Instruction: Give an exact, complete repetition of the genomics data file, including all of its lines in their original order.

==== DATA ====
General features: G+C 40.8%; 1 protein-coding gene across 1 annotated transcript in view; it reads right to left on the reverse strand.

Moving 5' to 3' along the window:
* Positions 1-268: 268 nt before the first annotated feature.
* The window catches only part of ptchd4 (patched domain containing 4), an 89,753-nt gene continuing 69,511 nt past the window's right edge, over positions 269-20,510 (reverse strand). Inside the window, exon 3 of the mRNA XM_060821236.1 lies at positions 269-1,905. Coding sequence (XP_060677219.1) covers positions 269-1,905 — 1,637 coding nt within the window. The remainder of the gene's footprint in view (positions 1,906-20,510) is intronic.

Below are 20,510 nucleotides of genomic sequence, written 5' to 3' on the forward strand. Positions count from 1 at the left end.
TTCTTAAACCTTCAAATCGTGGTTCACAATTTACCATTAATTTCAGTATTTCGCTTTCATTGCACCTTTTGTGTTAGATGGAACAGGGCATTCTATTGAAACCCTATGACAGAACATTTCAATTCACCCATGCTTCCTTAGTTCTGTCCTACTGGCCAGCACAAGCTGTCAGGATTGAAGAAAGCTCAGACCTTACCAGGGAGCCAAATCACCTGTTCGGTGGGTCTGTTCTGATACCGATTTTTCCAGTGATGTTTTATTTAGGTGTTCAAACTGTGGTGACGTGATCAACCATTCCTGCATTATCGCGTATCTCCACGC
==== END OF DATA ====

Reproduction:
General features: G+C 40.8%; 1 protein-coding gene across 1 annotated transcript in view; it reads right to left on the reverse strand.

Moving 5' to 3' along the window:
* Positions 1-268: 268 nt before the first annotated feature.
* The window catches only part of ptchd4 (patched domain containing 4), an 89,753-nt gene continuing 69,511 nt past the window's right edge, over positions 269-20,510 (reverse strand). Inside the window, exon 3 of the mRNA XM_060821236.1 lies at positions 269-1,905. Coding sequence (XP_060677219.1) covers positions 269-1,905 — 1,637 coding nt within the window. The remainder of the gene's footprint in view (positions 1,906-20,510) is intronic.

Below are 20,510 nucleotides of genomic sequence, written 5' to 3' on the forward strand. Positions count from 1 at the left end.
TTCTTAAACCTTCAAATCGTGGTTCACAATTTACCATTAATTTCAGTATTTCGCTTTCATTGCACCTTTTGTGTTAGATGGAACAGGGCATTCTATTGAAACCCTATGACAGAACATTTCAATTCACCCATGCTTCCTTAGTTCTGTCCTACTGGCCAGCACAAGCTGTCAGGATTGAAGAAAGCTCAGACCTTACCAGGGAGCCAAATCACCTGTTCGGTGGGTCTGTTCTGATACCGATTTTTCCAGTGATGTTTTATTTAGGTGTTCAAACTGTGGTGACGTGATCAACCATTCCTGCATTATCGCGTATCTCCACGC